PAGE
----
Developing applications for mobile consumption requires facing, and overcoming, some difficult challenges. Apps need to limit their RAM, CPU and battery usage while still performing the required tasks in a reasonable time frame. If too many background tasks are running, the mobile device can become sluggish, with the battery running out very quickly. Coordination with other apps is crucial to keep the device responsive and make the battery last longer.
Networks on mobile devices are also often unstable. Especially in some areas, disconnections are frequent and there are many switches between different network nodes, as well as slow network performance with a high percentage of packet loss. Apps need to be able to handle all the network issues, and if necessary, network activity needs to fail smoothly and resume when the network is available again, automatically if possible.
To support higher resolution mobile devices, the app backend needs to serve high-quality images and videos. Those resources take longer to download, and also consume more CPU and RAM to decode and then display on screen. On the other hand, for a low-resolution mobile device those are wasted resources, because you only need a low-quality resource. So you need to maintain a lot of different versions for each of your resources and then determine which one is most appropriate to serve to each mobile device.
With all that in mind, Cloudinary’s latest version of the Android SDK lets you easily implement background upload functionality in your app to ensure the best user experience. If the user is doing something CPU, RAM or power intensive, the uploads can be paused so that the user experience doesn’t suffer, and then continue when conditions are more favorable. And with Cloudinary’s Dynamic URL feature, the delivered resource can be generated on the fly, eliminating the need to pre-generate all the various versions of your resources for different mobile devices.
The Cloudinary SDK works on the principle that Android knows how to manage its own memory, CPU and power, and so relies on the operating system itself doing the prioritization of those limited hardware resources. All uploads are presented as requests to the operating system, which will schedule the uploads accordingly. The Cloudinary SDK hooks into Android’s JobScheduler, which makes sure the mobile device works smoothly when running background uploads. If the mobile device is running an older version of Android that does not support the JobScheduler API, then the Cloudinary SDK transparently falls back to using the scheduling engine inside Google Play services.
All upload requests can be finely-tuned using the new policy mechanism, and the SDK can handle global callbacks, even when your app is down, or is running in the background.
The Cloudinary Android SDK v2.0 provides you with the
MediaManager class, with methods for configuring and handling all your media-related operations. Use the
upload method to build your request, which is then dispatched to a background queue via the MediaManager’s
MediaManager.get().upload(imageFile).dispatch();Code language: CSS (css)
option method lets you include any upload parameters for Cloudinary, for example, adding the tag
MediaManager.get().upload(imageFile) .option("tags", "user_uploaded") .dispatch();Code language: CSS (css)
While you are at it, you might want to specify some upload conditions in your request, such as how many times to retry after a recoverable error (e.g., network issues), to limit the upload to a wifi network, or only when the device is charging. The MediaManager’s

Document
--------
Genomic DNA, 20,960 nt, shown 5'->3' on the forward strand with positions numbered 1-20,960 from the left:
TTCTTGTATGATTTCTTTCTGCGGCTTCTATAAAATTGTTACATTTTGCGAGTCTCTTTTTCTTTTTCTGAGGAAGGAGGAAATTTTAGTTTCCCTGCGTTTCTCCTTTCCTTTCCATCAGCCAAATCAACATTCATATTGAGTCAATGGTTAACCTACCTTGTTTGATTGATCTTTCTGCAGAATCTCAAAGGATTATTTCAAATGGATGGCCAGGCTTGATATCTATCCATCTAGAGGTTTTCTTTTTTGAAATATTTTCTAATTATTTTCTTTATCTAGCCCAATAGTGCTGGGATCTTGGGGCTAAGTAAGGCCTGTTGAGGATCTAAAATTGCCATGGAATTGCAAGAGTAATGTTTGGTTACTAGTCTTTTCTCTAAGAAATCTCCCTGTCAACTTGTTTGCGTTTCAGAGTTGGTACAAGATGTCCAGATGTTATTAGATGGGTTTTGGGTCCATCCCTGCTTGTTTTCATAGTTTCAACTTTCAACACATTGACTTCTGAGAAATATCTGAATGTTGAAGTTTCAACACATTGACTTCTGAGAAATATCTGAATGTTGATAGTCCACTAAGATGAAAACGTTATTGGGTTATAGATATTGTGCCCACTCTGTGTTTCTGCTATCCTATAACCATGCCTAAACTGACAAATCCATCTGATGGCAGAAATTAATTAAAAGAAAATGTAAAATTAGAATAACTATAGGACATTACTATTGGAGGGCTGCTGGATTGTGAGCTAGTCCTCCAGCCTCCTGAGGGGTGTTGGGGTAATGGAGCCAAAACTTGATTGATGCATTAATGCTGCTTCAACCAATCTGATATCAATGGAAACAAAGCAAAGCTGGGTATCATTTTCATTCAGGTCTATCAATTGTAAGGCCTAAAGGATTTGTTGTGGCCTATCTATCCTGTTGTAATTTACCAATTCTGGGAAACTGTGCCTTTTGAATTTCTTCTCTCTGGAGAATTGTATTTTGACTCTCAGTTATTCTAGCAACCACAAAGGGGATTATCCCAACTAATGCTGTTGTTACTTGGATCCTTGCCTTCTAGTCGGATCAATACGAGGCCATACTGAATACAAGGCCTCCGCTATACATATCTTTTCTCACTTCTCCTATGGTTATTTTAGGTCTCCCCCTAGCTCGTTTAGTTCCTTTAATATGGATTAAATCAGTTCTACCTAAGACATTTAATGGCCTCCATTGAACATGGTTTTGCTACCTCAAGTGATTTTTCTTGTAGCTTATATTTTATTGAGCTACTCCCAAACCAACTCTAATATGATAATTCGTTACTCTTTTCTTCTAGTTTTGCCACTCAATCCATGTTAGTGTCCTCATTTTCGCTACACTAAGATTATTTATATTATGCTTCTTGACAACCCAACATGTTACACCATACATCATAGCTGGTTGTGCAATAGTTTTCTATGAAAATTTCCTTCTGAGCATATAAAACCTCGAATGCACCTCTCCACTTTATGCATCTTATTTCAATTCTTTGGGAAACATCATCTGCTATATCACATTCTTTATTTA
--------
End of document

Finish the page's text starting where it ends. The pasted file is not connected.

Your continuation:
policy method lets you do just that, overriding the default values for that particular upload request:
MediaManager.get().upload(filePath) .policy(new UploadPolicy.Builder() .maxRetries(7) .requiresCharging(true) .networkPolicy(UploadPolicy.NetworkType.UNMETERED) .build()) .dispatch();Code language: CSS (css)
Since all uploads are ultimately run asynchronously by the system, the MediaManager’s
callback method provides an easy way to hook into the upload’s progress and provide specific code to run at each stage of the upload.
This method of implementing callbacks won’t suffice if your app is down or is running in the background. In this case, you would want to implement global callbacks for your app by registering a new service class that extends the provided
ListenerService class. All upload request callbacks will be routed to your service, which implements the code to run at each stage of the upload.
Once your media assets have been uploaded to Cloudinary, you can take advantage of Cloudinary’s Dynamic URL feature to deliver your images and videos to your users. Dynamic URLs include instructions telling Cloudinary how to transform and optimize the asset on-the-fly, and then deliver it through a fast CDN to the end user for optimal user experience. There is no need to pre-generate all the different versions you may need for the various devices running your app.
Besides taking care of all your resource uploads directly to your Cloudinary account, the MediaManager class provides the
url method to generate a URL string for accessing resources uploaded to your Cloudinary account:
You can also call the
transformation method to include any transformation instructions in the generated URL:
The new version of the Cloudinary SDK for Android is a major release that now makes it simple to include upload functionality in your mobile app, and let your users upload their media directly to your Cloudinary account. The SDK takes advantage of Android’s built-in functionality when executing the uploads, to make sure that your users enjoy an uninterrupted experience while using your app. Integrating with Cloudinary to upload, manage, and deliver all your app resources is now easier than ever. Make sure you check out the Android integration documentation, and if you don’t already have a Cloudinary account, you can sign up for free.